Roy Gedat and I followed up again on our meetings with Pennsylvania legislators last month, visiting the offices of U.S. Senators Arlen Specter and Robert Casey and State Representative Christopher Carney in Washington, D.C. Our long-term goal is to secure some government money for recruitment, retention, empowerment, and training.
My colleague Connie Kreider, another founding member of the Pennsylvania Direct Care Workers Association, joined Roy and me on this trip. It was great to have her with us. I made the appointments, but this is still a learning experience for me, so Roy still did a lot of the talking.
Connie and I had visited Senator Specter in Harrisburg and Congressman Carney in my hometown in December to prepare for the January meetings. It’s very important to make contact on the local level first. That’s what they keep telling us in Washington: contact your local representative. That’s the person who’s really going to help you make changes. You can’t start at the top; you have to start at the bottom.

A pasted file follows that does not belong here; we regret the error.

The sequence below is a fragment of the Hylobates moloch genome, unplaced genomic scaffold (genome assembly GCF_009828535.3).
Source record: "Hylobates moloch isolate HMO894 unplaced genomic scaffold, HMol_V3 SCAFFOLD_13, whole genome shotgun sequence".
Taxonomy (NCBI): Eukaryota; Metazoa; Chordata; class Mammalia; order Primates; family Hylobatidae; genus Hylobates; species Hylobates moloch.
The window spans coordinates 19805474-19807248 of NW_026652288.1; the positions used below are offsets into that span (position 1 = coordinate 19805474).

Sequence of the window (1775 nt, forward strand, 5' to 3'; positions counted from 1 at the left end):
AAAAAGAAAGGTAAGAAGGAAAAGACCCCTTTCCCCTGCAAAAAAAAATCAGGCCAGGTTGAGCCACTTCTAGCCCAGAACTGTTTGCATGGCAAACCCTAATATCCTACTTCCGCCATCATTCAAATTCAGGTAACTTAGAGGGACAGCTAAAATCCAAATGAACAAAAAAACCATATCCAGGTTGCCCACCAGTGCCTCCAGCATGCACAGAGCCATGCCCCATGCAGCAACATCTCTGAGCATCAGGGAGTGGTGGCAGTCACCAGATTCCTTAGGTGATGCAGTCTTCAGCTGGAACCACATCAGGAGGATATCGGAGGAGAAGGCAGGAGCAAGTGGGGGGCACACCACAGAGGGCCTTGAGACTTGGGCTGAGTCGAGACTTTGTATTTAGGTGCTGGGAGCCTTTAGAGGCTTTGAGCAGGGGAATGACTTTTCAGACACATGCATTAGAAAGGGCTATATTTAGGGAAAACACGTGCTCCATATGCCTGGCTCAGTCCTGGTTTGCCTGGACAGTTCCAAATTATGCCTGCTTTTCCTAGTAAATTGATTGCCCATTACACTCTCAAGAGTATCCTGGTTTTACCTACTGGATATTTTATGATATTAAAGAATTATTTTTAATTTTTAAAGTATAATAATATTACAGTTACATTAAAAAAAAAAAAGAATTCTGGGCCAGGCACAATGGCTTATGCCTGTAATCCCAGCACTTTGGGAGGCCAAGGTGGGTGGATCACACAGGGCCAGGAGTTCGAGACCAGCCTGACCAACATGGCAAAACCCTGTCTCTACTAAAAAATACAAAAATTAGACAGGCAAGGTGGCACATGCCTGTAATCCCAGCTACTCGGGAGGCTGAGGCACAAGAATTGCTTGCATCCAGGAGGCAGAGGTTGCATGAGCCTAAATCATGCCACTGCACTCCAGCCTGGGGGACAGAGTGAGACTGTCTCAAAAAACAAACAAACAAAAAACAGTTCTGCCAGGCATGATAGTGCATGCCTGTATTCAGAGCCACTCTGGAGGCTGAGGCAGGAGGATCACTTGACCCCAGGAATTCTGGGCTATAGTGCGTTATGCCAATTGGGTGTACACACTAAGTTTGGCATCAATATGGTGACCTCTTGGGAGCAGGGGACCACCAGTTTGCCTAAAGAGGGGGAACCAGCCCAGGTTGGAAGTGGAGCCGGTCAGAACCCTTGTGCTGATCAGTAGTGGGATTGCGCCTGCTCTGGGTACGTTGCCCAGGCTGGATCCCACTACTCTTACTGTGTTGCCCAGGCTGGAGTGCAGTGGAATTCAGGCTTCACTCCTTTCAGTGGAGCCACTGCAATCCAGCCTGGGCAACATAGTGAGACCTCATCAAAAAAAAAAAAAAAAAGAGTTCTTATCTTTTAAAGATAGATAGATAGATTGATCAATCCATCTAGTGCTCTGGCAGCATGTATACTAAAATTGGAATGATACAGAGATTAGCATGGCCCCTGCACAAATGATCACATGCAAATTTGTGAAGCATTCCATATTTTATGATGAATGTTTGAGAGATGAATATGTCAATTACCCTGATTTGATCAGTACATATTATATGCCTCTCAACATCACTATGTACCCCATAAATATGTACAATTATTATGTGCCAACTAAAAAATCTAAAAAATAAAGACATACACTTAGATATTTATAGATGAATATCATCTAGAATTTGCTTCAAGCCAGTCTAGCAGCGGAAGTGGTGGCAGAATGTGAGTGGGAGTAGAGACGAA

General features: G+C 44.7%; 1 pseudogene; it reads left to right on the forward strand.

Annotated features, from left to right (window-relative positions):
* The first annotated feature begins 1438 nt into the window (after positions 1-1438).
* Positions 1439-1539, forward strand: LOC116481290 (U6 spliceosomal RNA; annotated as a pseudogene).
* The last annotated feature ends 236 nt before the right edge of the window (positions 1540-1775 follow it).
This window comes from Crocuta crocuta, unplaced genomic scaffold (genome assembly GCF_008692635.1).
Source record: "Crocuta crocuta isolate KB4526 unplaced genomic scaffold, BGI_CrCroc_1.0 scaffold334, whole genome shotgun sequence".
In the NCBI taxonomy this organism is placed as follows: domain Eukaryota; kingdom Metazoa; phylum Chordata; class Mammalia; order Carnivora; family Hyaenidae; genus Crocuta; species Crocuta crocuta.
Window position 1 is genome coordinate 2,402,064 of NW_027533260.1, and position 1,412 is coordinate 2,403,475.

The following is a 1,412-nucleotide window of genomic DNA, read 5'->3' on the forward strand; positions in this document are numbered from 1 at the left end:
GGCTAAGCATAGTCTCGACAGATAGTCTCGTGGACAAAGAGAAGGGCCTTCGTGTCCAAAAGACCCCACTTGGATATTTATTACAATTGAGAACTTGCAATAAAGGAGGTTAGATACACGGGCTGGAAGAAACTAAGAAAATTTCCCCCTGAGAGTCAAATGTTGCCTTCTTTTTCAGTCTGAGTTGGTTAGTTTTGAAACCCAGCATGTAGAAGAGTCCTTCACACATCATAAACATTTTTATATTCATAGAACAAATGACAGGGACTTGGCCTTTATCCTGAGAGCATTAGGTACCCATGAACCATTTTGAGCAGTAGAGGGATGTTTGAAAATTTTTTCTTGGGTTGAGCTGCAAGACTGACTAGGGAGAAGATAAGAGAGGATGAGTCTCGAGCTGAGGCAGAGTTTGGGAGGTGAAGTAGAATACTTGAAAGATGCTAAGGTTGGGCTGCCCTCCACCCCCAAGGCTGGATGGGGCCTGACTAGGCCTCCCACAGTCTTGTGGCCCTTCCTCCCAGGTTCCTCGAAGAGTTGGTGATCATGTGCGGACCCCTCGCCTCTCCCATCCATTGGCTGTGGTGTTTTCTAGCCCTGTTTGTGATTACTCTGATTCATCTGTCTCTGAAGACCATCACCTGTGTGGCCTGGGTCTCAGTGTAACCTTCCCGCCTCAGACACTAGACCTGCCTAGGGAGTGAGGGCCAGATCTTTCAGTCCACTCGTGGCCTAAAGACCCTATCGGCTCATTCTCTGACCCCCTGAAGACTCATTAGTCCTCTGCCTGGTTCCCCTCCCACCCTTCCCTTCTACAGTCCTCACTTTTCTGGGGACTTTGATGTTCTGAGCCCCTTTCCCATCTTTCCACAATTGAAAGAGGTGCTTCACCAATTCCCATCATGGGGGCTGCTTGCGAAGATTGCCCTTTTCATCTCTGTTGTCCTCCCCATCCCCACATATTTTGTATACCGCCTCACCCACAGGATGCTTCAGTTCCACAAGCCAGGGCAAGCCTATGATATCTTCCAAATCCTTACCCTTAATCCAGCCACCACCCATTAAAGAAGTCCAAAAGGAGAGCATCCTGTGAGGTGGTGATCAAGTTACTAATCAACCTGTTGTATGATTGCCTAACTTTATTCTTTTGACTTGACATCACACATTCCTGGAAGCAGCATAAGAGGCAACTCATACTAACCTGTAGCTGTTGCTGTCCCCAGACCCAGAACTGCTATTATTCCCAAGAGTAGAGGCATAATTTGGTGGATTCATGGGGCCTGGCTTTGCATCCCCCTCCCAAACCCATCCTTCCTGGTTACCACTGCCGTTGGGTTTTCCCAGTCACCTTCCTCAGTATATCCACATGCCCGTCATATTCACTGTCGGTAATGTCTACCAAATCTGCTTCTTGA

They also encouraged us and other direct care workers to get out more to talk to our local representatives. They said it’s very helpful to hear about what we need from the horses’ mouth, so to speak – not just from our bosses.
Posted by Direct Care Alliance on February 25th, 2009 at 9:59 am | Comments Off on What a Difference Direct Care Makes: Saving Brad Pitt in Benjamin Button
In all the talk about Benjamin Button in the build-up to the Oscars, I never heard anyone say it’s about direct care workers. But for me, it is a perfect portrayal of who direct care workers are, and of the values that often lead them to put their own comfort or financial security second to their love of people and their desire to support other people’s autonomy and help them live their lives more fully.
Benjamin Button is stricken with a rare disease that makes him age backwards, so while he is getting younger, everyone else is getting older. We can all hear the ticking of our life’s clock, so watching that deterioration progress in reverse makes the movie a compelling exploration of a human journey. What does it mean to live, to be human, to achieve our dreams while living with a disability — in this case, starting at the end of life and gradually regressing to infancy?
The movie opens as Benjamin’s mother dies in labor. His father is horrified at discovering an elderly man in his newborn son’s body. He picks Benjamin up and runs through streets the streets of New Orleans until he finds himself on the poor side of town, where he leaves the baby on the steps of a humble home.